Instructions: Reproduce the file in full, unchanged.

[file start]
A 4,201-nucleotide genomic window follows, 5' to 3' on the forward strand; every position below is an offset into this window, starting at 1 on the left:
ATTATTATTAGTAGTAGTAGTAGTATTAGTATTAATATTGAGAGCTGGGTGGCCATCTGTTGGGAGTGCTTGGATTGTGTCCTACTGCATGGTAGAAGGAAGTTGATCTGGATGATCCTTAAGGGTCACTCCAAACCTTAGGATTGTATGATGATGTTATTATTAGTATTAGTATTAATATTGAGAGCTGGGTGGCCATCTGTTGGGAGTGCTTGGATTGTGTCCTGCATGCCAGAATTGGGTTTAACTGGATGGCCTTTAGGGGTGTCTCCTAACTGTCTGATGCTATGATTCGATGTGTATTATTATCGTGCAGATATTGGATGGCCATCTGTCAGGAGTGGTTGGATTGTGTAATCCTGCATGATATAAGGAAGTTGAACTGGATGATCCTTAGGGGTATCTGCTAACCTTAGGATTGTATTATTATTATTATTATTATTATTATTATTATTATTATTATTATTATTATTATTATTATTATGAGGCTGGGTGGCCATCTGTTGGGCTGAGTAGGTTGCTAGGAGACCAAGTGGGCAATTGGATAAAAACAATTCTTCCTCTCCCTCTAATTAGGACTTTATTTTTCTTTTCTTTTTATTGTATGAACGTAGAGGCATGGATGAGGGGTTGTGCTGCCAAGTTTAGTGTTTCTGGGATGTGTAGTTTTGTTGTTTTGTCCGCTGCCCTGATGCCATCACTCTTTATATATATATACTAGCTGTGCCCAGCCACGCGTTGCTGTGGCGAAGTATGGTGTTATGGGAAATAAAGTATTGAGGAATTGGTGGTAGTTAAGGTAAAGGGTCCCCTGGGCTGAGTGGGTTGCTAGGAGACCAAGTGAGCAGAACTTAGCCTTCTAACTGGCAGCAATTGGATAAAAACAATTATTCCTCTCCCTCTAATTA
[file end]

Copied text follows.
A 4,201-nucleotide genomic window follows, 5' to 3' on the forward strand; every position below is an offset into this window, starting at 1 on the left:
ATTATTATTAGTAGTAGTAGTAGTATTAGTATTAATATTGAGAGCTGGGTGGCCATCTGTTGGGAGTGCTTGGATTGTGTCCTACTGCATGGTAGAAGGAAGTTGATCTGGATGATCCTTAAGGGTCACTCCAAACCTTAGGATTGTATGATGATGTTATTATTAGTATTAGTATTAATATTGAGAGCTGGGTGGCCATCTGTTGGGAGTGCTTGGATTGTGTCCTGCATGCCAGAATTGGGTTTAACTGGATGGCCTTTAGGGGTGTCTCCTAACTGTCTGATGCTATGATTCGATGTGTATTATTATCGTGCAGATATTGGATGGCCATCTGTCAGGAGTGGTTGGATTGTGTAATCCTGCATGATATAAGGAAGTTGAACTGGATGATCCTTAGGGGTATCTGCTAACCTTAGGATTGTATTATTATTATTATTATTATTATTATTATTATTATTATTATTATTATTATTATTATTATTATGAGGCTGGGTGGCCATCTGTTGGGCTGAGTAGGTTGCTAGGAGACCAAGTGGGCAATTGGATAAAAACAATTCTTCCTCTCCCTCTAATTAGGACTTTATTTTTCTTTTCTTTTTATTGTATGAACGTAGAGGCATGGATGAGGGGTTGTGCTGCCAAGTTTAGTGTTTCTGGGATGTGTAGTTTTGTTGTTTTGTCCGCTGCCCTGATGCCATCACTCTTTATATATATATACTAGCTGTGCCCAGCCACGCGTTGCTGTGGCGAAGTATGGTGTTATGGGAAATAAAGTATTGAGGAATTGGTGGTAGTTAAGGTAAAGGGTCCCCTGGGCTGAGTGGGTTGCTAGGAGACCAAGTGAGCAGAACTTAGCCTTCTAACTGGCAGCAATTGGATAAAAACAATTATTCCTCTCCCTCTAATTA